Big institutional investors like Capital Group and Fidelity have in-house teams to deal with such matters. But most funds rely on outside advisers. Two of them dominate the business. Institutional Shareholder Services (ISS), owned by Genstar, an American private-equity firm, provides proxy recommendations on over 40,000 shareholder meetings in more than 100 countries each year. Glass Lewis informs some 20,000 votes in 100 countries. It is owned by two Canadian asset managers. Between them, ISS and Glass Lewis control 97% of America’s proxy-advice market.

Their client base has boomed. In 1950 institutions held only 10% of American shares. By 2018 it was close to 80%. As shareholder activism has grown in America, so have proxy battles—...



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Octogenarians are shaking up Italian business

CARLO DE BENEDETTI is fond of high drama. When he resigned after only three months as chief executive of Fiat in 1976, rumours swirled that he was cobbling together a bid for the then-ailing carmaker with the help of Swiss financiers. Mr De Benedetti denied ever having such designs. But he seemed to relish all the attention.

Mr De Benedetti, who turned 85 on November 14th, is back centre-stage of Italian business with another unorthodox bid. Last month he offered €38m ($42m) to buy a 29.9% stake of GEDI Gruppo Editoriale, publisher of newspapers including La Stampa and La Repubblica, as part of a plan to relaunch the business, which is currently run by his sons, Marco and Rodolfo. His offspring have “neither the skills nor the passion required to be publishers”, he lamented in an interview with Corriere della Sera, a rival daily. GEDI was a ship without a captain, at the mercy of high waves, according to the patriarch. On October 28th he resigned as honorary chairman of GEDI. (Exor, a holding company whose chairman sits on the board of The Economist’s parent company, has a 6% stake in GEDI.)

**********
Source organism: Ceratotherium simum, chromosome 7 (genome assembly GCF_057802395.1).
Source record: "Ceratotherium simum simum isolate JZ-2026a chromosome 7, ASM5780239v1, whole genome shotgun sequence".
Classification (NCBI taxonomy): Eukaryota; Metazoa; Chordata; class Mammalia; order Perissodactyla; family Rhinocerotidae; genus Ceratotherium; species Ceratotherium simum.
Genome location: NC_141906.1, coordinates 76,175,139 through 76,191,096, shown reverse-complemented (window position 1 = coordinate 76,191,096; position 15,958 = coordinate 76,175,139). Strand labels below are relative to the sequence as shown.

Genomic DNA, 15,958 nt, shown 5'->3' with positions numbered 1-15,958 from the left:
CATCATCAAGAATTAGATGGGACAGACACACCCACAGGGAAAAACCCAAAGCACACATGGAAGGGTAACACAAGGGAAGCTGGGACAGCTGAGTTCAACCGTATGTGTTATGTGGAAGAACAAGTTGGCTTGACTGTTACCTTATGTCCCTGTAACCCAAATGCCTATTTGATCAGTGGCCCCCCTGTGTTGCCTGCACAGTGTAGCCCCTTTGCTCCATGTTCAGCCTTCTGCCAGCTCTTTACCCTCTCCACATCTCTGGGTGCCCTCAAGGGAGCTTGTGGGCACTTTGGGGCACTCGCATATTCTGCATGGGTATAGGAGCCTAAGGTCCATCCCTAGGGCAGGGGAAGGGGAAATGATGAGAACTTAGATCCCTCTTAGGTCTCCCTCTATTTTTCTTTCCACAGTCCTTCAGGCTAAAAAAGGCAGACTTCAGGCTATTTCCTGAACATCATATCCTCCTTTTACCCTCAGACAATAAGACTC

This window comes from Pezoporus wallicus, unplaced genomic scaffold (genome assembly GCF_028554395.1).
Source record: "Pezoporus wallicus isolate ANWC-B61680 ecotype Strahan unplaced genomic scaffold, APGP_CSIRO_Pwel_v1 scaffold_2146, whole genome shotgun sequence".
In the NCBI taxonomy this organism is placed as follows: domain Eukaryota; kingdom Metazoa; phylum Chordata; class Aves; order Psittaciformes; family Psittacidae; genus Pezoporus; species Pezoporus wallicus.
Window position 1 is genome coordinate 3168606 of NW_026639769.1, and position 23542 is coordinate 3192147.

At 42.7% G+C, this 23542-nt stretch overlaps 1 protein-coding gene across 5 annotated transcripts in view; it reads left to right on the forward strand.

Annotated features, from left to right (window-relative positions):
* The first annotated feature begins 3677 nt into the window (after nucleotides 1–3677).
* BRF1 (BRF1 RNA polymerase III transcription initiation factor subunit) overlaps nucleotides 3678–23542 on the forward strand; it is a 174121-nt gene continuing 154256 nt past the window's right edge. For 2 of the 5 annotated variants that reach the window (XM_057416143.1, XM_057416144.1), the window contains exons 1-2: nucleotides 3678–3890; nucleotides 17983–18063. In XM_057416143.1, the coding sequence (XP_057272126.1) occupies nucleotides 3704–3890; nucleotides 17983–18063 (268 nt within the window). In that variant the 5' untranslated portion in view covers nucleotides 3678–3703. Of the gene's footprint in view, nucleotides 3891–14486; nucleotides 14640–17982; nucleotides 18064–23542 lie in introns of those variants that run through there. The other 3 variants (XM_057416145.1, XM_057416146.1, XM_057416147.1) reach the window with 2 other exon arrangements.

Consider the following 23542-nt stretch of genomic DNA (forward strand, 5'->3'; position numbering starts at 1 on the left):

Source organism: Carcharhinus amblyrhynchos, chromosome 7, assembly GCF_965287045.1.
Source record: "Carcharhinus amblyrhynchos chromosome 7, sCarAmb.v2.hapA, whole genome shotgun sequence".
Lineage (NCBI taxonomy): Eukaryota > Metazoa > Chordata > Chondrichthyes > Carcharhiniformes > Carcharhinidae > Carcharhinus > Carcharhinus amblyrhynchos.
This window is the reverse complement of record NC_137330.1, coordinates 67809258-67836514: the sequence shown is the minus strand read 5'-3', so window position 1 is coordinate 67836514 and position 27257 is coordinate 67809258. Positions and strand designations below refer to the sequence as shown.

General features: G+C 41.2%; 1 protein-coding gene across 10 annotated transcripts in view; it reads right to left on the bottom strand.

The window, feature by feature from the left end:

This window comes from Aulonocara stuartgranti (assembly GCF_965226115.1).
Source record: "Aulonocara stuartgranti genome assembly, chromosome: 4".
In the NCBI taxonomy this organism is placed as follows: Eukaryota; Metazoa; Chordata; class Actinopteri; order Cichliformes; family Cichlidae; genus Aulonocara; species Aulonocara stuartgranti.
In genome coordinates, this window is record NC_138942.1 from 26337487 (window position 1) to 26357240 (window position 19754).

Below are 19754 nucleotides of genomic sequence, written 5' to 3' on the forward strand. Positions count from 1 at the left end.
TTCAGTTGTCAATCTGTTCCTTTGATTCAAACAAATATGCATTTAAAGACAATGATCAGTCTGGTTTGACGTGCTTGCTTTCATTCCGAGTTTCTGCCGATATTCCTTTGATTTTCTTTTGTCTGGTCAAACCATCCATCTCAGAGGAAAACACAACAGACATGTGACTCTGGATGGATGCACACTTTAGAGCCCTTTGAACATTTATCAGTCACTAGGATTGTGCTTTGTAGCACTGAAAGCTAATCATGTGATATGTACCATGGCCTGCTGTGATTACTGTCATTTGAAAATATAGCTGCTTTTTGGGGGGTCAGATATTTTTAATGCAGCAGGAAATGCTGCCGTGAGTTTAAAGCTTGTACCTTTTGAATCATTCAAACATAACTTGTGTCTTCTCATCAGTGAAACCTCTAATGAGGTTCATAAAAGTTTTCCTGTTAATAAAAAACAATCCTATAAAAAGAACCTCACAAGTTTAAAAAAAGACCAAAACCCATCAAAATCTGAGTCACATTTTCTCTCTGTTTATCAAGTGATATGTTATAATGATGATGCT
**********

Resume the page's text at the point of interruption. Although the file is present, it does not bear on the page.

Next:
Mr De Benedetti’s return may be particularly operatic, but other Italian Methuselahs are also in the spotlight. Stefano Pessina, the 78-...



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Don’t show, tell

IT WAS ONE of the viral videos of 2017. Robert Kelly, an American academic, was discussing South Korean politics live on BBC World News when his two small children, eager for daddy’s attention, toddled into the room to interrupt him. It was a natural, joyful moment.

What did not look natural was Mr Kelly’s pose before the interruption. He was being interviewed by video link, staring at his screen, his gaze fixed and glassy. Like most people who use the same technology, he looked as if he was appearing in a hostage video.

These awkward interactions are a regular feature of 24-hour news channels, with their insatiable appetite for experts, many of whom live far from the studio. Increasingly, they are a regular part of people’s working lives, too. Many meetings now require a video screen so that others can participate from afar—their faces looming large like the villains appearing on the screen of the bridge of the starship Enterprise in an episode of “Star Trek”.